Taiwan posted a balance of payments (BOP) surplus of US$5.09 billion in the first quarter, marking the highest level since the third quarter of 2010, on the back of expansion of the current-account surplus and lower net outflow of the financial account, the central bank said at a press conference yesterday.
The balance of payments — including current, financial and capital accounts — summarizes a net amount of money paid or received by a country during a certain period.
The BOP surplus in the January-to-March period rose 10.89 percent from US$4.59 billion recorded a year earlier, the central bank said in a report.
The current-account surplus totaled US$10.93 billion in the first quarter, up from a surplus of US$10.65 billion posted in the same period last year because of the expanding trade surplus in goods, the bank said.
“Although the first-quarter surplus in service trade declined, the increase in goods trade surplus helped secure the current-account surplus,” Lin Shu-hua (林淑華), deputy chief of the central bank’s economic research department, told a press conference.
The slower pace of contraction in exports than imports in the first quarter resulted in a goods trade surplus of US$5.89 billion, up by US$0.51 billion from the same period last year, Lin said.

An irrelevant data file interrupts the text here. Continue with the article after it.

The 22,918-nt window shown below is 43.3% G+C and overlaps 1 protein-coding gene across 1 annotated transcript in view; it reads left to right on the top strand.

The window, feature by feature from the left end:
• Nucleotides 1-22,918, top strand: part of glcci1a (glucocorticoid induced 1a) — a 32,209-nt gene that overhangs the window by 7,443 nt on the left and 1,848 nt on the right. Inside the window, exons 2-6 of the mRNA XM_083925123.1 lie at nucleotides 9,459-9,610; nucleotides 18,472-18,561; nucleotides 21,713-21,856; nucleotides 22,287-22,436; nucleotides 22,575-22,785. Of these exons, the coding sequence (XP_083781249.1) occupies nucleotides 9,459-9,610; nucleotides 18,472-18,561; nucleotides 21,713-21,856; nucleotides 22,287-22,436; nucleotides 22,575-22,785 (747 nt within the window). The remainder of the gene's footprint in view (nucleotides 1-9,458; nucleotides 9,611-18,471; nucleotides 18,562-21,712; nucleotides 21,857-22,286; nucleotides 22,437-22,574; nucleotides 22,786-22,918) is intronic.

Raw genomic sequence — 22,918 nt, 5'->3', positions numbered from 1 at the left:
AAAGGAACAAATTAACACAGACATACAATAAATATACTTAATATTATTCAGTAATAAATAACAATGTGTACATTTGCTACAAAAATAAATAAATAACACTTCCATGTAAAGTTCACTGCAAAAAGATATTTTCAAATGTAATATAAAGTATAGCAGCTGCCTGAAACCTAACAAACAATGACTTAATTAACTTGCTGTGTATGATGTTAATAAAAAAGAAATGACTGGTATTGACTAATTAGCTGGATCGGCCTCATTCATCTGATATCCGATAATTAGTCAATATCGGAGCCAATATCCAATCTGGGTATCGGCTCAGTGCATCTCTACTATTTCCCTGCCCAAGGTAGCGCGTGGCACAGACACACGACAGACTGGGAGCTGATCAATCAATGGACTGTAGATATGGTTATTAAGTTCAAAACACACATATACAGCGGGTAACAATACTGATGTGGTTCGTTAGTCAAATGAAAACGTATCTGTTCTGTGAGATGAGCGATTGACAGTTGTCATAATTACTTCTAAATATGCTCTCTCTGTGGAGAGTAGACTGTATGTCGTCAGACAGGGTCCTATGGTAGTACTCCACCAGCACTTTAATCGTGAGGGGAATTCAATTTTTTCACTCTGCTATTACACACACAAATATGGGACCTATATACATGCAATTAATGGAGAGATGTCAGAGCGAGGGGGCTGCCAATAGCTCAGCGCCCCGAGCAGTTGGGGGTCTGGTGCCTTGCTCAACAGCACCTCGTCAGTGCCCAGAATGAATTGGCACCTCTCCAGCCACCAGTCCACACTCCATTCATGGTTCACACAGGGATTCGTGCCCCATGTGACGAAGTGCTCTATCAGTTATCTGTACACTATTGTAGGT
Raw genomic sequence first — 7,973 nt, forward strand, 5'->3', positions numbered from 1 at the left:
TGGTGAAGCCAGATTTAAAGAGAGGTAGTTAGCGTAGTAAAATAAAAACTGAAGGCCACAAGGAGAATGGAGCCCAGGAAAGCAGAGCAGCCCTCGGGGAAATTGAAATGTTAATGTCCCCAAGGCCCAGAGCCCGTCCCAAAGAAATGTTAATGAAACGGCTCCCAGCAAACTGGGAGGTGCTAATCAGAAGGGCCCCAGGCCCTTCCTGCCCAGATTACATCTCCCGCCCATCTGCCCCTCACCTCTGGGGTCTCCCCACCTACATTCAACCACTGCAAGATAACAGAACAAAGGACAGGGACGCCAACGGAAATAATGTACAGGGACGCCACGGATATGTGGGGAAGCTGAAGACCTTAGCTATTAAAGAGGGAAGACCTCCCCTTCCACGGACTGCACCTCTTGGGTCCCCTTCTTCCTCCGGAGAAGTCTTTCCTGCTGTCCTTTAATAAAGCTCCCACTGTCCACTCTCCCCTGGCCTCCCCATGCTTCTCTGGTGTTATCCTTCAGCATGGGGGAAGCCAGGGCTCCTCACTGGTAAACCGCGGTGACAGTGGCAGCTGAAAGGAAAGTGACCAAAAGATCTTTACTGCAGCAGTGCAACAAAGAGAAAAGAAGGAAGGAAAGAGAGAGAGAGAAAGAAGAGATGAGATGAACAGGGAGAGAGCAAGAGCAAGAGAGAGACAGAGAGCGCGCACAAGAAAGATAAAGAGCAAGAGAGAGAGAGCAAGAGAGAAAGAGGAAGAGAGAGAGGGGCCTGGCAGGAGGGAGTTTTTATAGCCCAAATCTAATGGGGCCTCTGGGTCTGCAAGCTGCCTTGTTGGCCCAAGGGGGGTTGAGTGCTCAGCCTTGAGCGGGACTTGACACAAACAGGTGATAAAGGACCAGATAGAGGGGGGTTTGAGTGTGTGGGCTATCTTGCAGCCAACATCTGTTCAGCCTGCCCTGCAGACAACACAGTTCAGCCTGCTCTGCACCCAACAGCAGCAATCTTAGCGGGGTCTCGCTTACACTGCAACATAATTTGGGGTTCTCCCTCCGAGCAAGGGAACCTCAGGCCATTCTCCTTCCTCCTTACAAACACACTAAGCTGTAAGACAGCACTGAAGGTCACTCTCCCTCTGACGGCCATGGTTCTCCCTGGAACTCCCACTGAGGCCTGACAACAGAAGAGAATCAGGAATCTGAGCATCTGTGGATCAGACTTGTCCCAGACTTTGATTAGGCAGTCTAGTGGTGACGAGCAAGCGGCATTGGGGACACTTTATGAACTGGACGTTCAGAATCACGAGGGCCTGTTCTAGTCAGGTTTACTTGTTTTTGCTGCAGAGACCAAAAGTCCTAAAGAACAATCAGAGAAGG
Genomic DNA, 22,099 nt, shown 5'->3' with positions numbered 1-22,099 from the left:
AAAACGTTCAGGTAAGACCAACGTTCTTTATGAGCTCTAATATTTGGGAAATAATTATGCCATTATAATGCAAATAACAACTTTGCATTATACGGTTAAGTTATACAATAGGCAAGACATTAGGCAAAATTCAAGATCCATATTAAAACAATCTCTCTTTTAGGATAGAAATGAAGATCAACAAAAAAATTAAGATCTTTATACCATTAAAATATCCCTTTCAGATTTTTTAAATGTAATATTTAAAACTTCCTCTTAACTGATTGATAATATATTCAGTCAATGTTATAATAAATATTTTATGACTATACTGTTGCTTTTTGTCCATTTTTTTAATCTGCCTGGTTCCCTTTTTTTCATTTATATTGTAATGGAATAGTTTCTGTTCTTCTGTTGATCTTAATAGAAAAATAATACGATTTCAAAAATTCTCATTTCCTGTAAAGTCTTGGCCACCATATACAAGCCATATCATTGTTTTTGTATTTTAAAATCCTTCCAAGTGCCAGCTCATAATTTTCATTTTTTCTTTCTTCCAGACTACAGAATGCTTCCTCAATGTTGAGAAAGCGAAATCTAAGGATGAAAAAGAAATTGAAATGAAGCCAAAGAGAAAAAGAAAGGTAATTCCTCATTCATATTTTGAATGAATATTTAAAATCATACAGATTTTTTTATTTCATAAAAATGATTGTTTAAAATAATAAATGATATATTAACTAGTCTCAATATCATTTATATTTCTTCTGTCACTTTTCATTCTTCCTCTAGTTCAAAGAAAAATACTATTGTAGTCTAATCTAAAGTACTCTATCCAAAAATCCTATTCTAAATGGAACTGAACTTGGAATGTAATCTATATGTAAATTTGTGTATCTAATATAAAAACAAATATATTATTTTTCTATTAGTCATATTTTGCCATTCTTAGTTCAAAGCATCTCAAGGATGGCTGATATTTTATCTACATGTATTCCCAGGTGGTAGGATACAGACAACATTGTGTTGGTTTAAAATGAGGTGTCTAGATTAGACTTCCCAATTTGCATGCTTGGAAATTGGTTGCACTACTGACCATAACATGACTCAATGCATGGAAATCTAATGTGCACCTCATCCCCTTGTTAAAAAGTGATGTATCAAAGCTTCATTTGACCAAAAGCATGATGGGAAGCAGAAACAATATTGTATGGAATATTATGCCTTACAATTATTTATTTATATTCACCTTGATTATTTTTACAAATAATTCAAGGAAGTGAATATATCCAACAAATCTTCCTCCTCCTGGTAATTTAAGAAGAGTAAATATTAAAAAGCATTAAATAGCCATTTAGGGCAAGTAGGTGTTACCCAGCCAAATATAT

Surplus in service trade ran a surplus of US$0.89 billion, a decrease of US$0.31 billion from a year ago, the report said.
However, Lin said the services account still registered the second-highest quarterly record both on the debit and credit fronts, mainly because of greater travel receipts and higher expenditure growth in professional, technical and business services.
For the financial account, it recorded a net outflow for the seventh quarter in a row, with direct and portfolio investment showing net outflows of US$1.97 billion and US$1.07 billion respectively, the report’s data showed.
However, the US$3.7 billion net outflow in the financial account posted in the first quarter slowed from the net outflow of US$3.85 billion recorded a year earlier, the bank said.
Non-residents registered a net inflow of US$1.46 billion in direct investment for the first quarter, while their portfolio investment recorded a net outflow of US$5.3 billion, mainly because of increasing foreign investment in the Taiwanese stock markets, the bank’s statistics showed.
Residents’ portfolio investment abroad exhibited a net outflow of US$6.37 billion, primarily because of more investment in overseas debt securities by insurance companies led by easing uncertainties of the eurozone’s debt crisis during the period, Lin said.